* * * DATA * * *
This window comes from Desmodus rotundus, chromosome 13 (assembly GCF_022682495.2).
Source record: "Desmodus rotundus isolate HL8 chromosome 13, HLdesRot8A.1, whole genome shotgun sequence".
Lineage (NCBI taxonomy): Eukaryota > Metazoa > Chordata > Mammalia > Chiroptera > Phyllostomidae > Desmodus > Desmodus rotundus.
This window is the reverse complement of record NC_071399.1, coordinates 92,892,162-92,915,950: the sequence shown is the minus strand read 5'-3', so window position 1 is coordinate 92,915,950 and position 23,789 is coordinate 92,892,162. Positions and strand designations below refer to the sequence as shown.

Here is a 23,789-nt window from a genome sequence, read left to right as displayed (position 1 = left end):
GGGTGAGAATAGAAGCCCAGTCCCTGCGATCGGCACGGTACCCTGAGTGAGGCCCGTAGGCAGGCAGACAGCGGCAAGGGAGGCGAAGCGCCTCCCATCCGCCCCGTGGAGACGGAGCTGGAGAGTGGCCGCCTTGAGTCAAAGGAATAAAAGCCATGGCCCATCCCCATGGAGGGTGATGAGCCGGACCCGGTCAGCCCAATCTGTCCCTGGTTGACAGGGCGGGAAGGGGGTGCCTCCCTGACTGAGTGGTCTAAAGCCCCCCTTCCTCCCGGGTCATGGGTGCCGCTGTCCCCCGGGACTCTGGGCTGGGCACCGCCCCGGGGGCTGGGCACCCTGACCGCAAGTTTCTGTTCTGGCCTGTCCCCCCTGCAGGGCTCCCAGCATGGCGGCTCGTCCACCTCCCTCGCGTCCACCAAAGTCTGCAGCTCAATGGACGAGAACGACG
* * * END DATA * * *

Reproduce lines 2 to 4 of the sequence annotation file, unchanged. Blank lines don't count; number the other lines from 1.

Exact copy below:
Source record: "Desmodus rotundus isolate HL8 chromosome 13, HLdesRot8A.1, whole genome shotgun sequence".
Lineage (NCBI taxonomy): Eukaryota > Metazoa > Chordata > Mammalia > Chiroptera > Phyllostomidae > Desmodus > Desmodus rotundus.
This window is the reverse complement of record NC_071399.1, coordinates 92,892,162-92,915,950: the sequence shown is the minus strand read 5'-3', so window position 1 is coordinate 92,915,950 and position 23,789 is coordinate 92,892,162. Positions and strand designations below refer to the sequence as shown.